Non-Linear, Multi-Variate Analysis of Slow Climate Variations
Collaborator: William Rossow (Remote Sensing Climate Group, RSCG, NOAA/CREST)
Our ultimate goal is to determine the non-linear, multi-variate relationships that express the processes coupling atmosphere, ocean, and land states and circulations and producing slow modes of climate variation. To do that we need analysis methodologies that can handle the data volume and do not limit the analysis to particular space-time scales or to assumptions of linearity and/or low-dimensionality.
The 66-yr NCEP reanalysis provides an example of what a multi-state climate oriented dataset might look like and it is statistically robust enough (large sample size, uniform sampling) so that it can be used to test methods for dealing with various data problems. Thus, the first step towards our goal is to investigate various non-linear multi-variate analysis methods to develop a practical tool kit for such analyses.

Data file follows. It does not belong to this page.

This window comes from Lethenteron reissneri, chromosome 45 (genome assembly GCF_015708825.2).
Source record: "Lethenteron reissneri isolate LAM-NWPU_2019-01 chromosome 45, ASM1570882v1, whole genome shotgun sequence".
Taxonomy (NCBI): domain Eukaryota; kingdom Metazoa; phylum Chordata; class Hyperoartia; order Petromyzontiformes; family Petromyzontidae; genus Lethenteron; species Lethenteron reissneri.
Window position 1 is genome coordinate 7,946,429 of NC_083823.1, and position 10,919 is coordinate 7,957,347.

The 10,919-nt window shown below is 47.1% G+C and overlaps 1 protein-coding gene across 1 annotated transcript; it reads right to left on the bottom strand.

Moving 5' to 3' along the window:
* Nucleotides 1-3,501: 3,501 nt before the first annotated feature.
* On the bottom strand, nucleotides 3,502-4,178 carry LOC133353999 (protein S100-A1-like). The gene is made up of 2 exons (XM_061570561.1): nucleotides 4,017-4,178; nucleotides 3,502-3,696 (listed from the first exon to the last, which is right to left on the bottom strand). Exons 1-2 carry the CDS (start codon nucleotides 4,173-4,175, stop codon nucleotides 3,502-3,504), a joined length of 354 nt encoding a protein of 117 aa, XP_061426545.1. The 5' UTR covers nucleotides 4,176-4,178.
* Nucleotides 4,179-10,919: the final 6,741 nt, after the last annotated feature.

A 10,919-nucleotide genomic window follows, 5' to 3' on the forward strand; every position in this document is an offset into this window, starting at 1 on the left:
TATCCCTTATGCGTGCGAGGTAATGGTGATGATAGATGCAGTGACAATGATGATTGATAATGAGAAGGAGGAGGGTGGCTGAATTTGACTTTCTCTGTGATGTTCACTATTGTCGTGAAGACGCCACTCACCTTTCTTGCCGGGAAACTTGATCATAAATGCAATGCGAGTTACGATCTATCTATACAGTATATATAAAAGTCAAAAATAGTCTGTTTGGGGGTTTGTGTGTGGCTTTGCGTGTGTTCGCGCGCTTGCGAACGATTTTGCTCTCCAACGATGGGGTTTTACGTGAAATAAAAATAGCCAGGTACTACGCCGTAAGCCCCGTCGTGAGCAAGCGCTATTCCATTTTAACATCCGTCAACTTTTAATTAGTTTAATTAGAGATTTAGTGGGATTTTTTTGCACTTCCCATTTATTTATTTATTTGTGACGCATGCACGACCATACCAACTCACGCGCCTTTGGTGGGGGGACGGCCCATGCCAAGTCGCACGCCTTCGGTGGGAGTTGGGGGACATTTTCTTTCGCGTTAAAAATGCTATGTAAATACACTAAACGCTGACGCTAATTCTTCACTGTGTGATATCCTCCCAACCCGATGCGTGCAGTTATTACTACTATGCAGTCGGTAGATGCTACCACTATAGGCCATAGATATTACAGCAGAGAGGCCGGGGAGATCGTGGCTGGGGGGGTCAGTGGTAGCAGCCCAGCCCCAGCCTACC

Extracting the large scale structure of climate data records presents a number of challenges due to the large size of the data, its high physical and mathematical dimension, anomalies due to artifacts in the data and space and time sampling, methodological data inhomogeneities, and inhomogeneities in units when considering multiple variables. To overcome these challenges, we adapt “best of breed” techniques from data mining and statistical learning.